Nowhere in the World Does Muay Thai Quite Like Thailand
You’ve made it to the motherland: Thailand, home of the art of eight limbs.
Here, Muay Thai is truly on another level. Fights back home can’t compare to the technicality and ferocity that Thai fighters put on display.
Fights in Thailand are different from what you’re used to in your hometown, and it’s not just the matches.
Gamblers are everywhere
Gambling is an integral part of Muay Thai and always has been.
Gamblers almost always make up the majority bulk of the crowd in attendance. They also make the most noise out of everyone there.
While there have been incidences of fighters being poisoned to hedge bets, gambling does promote fair match-ups in the sport. These guys know the odds better than anyone else.
Sometimes, especially out of Bangkok, bets between the opponents (“side bets”) are required if they want to fight. Without a side bet, gamblers aren’t satisfied that there has been no “fixing” or mutual agreement between the combatants to fight at anything less than 100%.
Some rounds have little activity or none at all
Outside of Thailand, generally speaking, every round is scored evenly. This is not true of fights in Thailand.
The 1st and 2nd rounds are “feeling out” and you will not see a lot happening. Action starts to pick up in the 3rd round; the fighters give it their all in the 4th.
During the 5th round, you may see the fighters touch gloves, then walk or dance around the ring without engaging. The touching of the gloves is an acknowledgement between the fighters, as if saying, “Okay, that’s enough. I respect myself and you, and we both know how the fight went.” They already know who has won and do not wish to inflict anymore damage by engaging in the fight.
Thai fighters fight pretty often. It is understood between the camps and fighters that there is no reason to continue fighting a losing battle, nor is there reason to keep on hammering someone into injury. An amusing scene occurs when each fighter is absolutely convinced he or she has won the fight in the 5th round, so they both opt to wait out the round. The confusion on the faces of the losing corner is priceless.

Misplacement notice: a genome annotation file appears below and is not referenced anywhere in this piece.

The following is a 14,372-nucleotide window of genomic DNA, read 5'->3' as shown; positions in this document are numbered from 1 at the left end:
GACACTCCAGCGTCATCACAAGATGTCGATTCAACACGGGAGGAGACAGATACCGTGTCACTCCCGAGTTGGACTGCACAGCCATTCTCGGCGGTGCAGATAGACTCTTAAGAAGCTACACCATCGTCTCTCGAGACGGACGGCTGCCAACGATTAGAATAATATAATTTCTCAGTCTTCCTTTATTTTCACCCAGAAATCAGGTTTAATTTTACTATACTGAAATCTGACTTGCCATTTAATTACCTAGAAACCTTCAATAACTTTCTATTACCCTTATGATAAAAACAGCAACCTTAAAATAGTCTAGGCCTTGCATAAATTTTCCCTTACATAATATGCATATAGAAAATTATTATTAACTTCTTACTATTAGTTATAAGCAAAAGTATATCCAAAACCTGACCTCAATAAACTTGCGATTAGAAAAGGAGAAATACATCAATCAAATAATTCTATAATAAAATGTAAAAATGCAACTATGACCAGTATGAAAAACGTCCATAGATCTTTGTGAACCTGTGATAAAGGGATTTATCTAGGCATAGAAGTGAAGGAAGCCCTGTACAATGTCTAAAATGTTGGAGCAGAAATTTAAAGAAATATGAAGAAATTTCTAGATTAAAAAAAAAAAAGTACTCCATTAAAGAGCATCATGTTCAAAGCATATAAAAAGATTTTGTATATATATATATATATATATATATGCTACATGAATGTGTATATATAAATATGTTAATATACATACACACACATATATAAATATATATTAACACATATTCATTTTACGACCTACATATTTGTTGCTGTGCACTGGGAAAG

How young the fighters are
Yes, they’re teenagers.
Most of the fighters you will see are not older than 20. Yes, you will see 13 and 14 year-olds fighting one another. You may also see kids as young as five or six in the ring, although not at the well-known stadiums in Bangkok.
Foreigners get front row seating
As a foreigner in Thailand, you will have to pay a premium to watch fights at the prestigious stadiums, such as Lumpinee and Rajadamnern. For this premium, your ticket comes with ringside seats, which is pretty sweet if you like watching the action up close (I know most people do!).
There are also second-tier, third- tier and bench seats that don’t cost as much, so budget according to what kind of quality seats you want.
How many people are in the corner
Outside of Thailand, two cornermen are allowed for amateur and three for professional fights. Officially, you are allowed three corners. This means that only three corners can step in the ring between rounds to aid their fighter, and this is usually enforced.
However, there is no limit as to how many people are physically allowed in the corner outside the ring. These can be family members, friends, gym teammates, financial supporters, etc. They’re all there to help and cheer on the fighter.
Designated metal tin and water man
In between rounds, fighters in a Thai ring sit on a stool… placed inside a short, wide metal container.
This is to collect water. Water is used to give massages, dump on the fighter’s heads and so on. It’s smart to have something there to catch it all so the ring doesn’t soak it up.
In the big stadiums, this metal tin is usually handed in and out of the ring by the water man, who is responsible for filling the water bottles between rounds. He has the responsibility to make efficient use of the time between rounds and prevent people from giving the fighters mystery drinks, which could be prohibited.
Muay Thai sanctioning bodies don’t always score by Thai rules outside of Thailand, so many people are used to watching fights scored based on aggression.
That said, if you’re used to watching fights being won by the aggressor, you may be surprised at the decisions here. The scoring system is very different in Thailand and ring control is much more important than aggression. The calmer fighter who seemingly retreated the entire fight can win the round on points, which can be a shock to the untrained fan sitting ringside.